Monday, 26 October 2015

Capital III, Chapter 15 - Part 47

But, where the cost of the machine is less than the wages of the labour it replaces, this will result in a rise in the mass of profit, and for the reasons outlined above, will also mean a rise in the annual rate of profit for the firm.

Suppose previously we had:-

Wear and tear of machines £0.10

Material £0.50

Wages £0.40

Profit £0.40

The price per unit is £1.40, and the rate of profit is 40%. The firm takes the price from the market. The new machine replaces 10 machines with a combined value of £1,000 and has a value itself of £1,500. We then have:-

Wear and tear of machine £0.15

Material £0.50

Wages £0.04

Profit £0.71

The market price is £1.40, the firm's cost price is £0.69, giving a profit of £0.71, and a rate of profit of 102.90%. The firm would have a considerable incentive then to introduce this machine. In fact, the incentive would be far greater than shown here. The example, as with the example given by Engels earlier is designed to show that a firm will introduce a machine that is more expensive than its current machines provided its cost is less than the wages of the labour it replaces. Here, that meant assuming that this one machine was more expensive than the ten machines it replaced. For the reasons Marx gives earlier, that is very unlikely.

First, the same technological processes which made the new, better machine possible, also bring about rises in productivity that reduce the value of the machine itself. Consider something like a personal computer. A modern PC has far more power, is far more productive, than the kind of mainframe computer my wife operated in the 1970's, or even up to 20 years ago. Yet, the mainframe computers cost millions of pounds, whereas a PC costs just a few hundred pounds.

Secondly, even if a machine is absolutely more expensive than the machine it replaces, it will be relatively cheaper, precisely because of its much higher productivity. In fact, the process of moral depreciation, described by Marx, is impossible unless that is the case.

But, this competitive process that leads to the need to introduce these new methods, at the level of the firm, can be counter-productive at the level of the industry. Take the previous example. We have:-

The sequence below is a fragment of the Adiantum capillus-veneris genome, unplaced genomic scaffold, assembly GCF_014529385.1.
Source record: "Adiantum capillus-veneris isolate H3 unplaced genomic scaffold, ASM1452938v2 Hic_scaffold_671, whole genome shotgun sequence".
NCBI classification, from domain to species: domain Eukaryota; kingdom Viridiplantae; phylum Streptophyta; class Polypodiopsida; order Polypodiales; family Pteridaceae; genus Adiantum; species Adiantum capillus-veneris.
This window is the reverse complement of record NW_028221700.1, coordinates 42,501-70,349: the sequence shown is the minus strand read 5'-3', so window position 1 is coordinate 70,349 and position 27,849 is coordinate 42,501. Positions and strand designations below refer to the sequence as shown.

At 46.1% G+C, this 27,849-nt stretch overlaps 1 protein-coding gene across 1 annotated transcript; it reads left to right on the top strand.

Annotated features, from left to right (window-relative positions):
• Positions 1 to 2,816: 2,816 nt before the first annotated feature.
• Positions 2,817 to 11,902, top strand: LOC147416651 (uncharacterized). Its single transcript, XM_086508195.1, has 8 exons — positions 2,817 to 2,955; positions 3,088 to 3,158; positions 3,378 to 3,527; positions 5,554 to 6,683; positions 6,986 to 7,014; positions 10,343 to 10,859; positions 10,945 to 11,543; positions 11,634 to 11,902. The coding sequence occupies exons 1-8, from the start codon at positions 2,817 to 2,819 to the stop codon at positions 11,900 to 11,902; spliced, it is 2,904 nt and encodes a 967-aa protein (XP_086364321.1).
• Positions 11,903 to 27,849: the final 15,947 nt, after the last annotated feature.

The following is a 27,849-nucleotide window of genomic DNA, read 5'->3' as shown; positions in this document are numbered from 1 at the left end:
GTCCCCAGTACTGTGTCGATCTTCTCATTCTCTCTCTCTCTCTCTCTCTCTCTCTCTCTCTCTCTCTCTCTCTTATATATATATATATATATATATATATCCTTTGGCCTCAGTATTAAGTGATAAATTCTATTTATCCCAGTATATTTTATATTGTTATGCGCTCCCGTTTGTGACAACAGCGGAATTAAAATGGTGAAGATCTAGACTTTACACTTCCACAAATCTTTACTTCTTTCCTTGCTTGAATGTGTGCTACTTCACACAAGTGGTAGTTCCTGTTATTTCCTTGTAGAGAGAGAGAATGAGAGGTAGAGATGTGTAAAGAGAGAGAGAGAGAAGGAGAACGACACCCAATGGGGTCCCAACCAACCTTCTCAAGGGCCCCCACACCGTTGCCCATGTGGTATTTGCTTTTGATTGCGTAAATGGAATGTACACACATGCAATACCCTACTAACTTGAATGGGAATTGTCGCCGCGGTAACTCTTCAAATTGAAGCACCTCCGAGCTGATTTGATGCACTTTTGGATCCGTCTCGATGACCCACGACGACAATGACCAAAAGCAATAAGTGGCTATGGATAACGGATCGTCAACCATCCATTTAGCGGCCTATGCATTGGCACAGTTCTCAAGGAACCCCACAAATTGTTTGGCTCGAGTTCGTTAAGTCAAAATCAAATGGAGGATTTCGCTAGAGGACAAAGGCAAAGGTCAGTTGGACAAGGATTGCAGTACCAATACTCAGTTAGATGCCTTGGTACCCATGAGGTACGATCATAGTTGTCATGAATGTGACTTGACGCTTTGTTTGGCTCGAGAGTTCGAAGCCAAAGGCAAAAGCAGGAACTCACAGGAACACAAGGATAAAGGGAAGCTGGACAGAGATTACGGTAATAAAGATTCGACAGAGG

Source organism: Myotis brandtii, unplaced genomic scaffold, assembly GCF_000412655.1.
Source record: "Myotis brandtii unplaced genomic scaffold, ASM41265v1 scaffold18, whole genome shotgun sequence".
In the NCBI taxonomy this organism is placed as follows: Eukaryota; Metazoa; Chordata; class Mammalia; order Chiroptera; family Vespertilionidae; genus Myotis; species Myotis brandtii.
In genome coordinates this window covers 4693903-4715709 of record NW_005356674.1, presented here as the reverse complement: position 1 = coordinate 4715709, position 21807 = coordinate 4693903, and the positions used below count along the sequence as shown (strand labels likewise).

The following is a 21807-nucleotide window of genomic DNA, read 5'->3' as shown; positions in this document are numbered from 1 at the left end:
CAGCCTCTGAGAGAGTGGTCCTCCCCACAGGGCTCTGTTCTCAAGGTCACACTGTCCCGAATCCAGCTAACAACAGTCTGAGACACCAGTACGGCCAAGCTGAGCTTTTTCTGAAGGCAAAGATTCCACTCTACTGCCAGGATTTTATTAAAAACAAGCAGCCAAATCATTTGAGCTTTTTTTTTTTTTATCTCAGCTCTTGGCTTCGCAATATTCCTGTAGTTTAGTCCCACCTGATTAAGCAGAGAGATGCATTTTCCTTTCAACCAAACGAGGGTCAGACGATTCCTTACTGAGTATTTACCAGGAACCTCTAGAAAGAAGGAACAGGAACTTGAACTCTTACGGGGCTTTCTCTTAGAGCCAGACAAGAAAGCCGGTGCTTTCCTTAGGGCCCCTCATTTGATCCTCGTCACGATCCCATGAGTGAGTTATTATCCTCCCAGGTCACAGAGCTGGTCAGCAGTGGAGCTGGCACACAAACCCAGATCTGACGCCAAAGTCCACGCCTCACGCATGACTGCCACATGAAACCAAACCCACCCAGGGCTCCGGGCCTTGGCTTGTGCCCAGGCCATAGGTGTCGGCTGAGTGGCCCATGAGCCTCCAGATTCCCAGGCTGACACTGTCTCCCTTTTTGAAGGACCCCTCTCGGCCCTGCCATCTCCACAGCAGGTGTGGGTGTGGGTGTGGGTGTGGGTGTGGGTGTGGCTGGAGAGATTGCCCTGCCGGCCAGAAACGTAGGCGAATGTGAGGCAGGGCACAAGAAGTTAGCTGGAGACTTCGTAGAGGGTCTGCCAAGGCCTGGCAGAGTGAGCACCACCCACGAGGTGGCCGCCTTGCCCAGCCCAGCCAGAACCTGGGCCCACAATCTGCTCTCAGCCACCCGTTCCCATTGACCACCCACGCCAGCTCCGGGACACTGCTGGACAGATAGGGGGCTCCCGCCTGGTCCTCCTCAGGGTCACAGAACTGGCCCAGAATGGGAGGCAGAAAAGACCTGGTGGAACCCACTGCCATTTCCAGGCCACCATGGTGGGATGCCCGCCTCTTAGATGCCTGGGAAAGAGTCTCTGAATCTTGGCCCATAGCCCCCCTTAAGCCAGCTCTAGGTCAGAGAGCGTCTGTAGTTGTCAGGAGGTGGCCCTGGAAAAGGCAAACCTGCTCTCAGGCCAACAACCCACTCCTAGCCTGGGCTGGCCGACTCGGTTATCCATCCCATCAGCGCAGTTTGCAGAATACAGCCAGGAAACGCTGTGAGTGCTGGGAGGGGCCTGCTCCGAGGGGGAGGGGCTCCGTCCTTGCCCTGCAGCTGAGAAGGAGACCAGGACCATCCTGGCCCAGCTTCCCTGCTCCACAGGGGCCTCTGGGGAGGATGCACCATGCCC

Wear and tear of machine £0.15

Material £0.50

Wages £0.04

If this is then the average position for the industry, and assuming the rate of surplus value remains at 100%, the surplus value would also then be £0.04 per unit. The price per unit would fall to £0.73, and the rate of profit would fall to 5.80%. What was highly profitable for the individual firm is not when it is adopted as the standard across the industry. The fall in the rate of profit will then cause capital to leave this industry, reducing supply and thereby raising prices until the average profit is achieved, and as the capital moves to other areas of production, it will raise their supply, reducing prices and profits accordingly.

But, finally, its necessary to consider the situation here not from the standpoint of the rate of profit, but also from the standpoint of the annual rate of profit. Let us assume that the capital produces 10,000 pieces in a working period of 6 weeks. There is a 48 week year, and no circulation time, so the capital turns over 8 times. In this 6 week period, £5,000 is advanced for material and £4,000 for wages. The fixed capital has a value of £1,000.

The annual rate of profit is then £4,000 x 8 = £32,000/ £10,000 (£1,000 fixed capital + £5,000 material + £4,000 wages). That is 320%.

The new machine produces these units in the same period, but now 1 worker not 10 is employed. Variable capital falls to £400 for the working period, and surplus value falls accordingly. So the annual rate of profit is £400 x 8 = £3,200/ £6,900 (£1500 fixed capital + £5,000 material + £400 wages) = 46.38.

So, the annual rate of profit still falls, but not as drastically as the rate of profit. Moreover, this is unrealistic for the reasons Marx sets out earlier. Capital, certainly not the earlier capital Marx was analysing, does not accumulate capital in new machines, simply to keep producing at the same scale. It does so to produce on an enlarged scale and to produce larger quantities in shorter periods.

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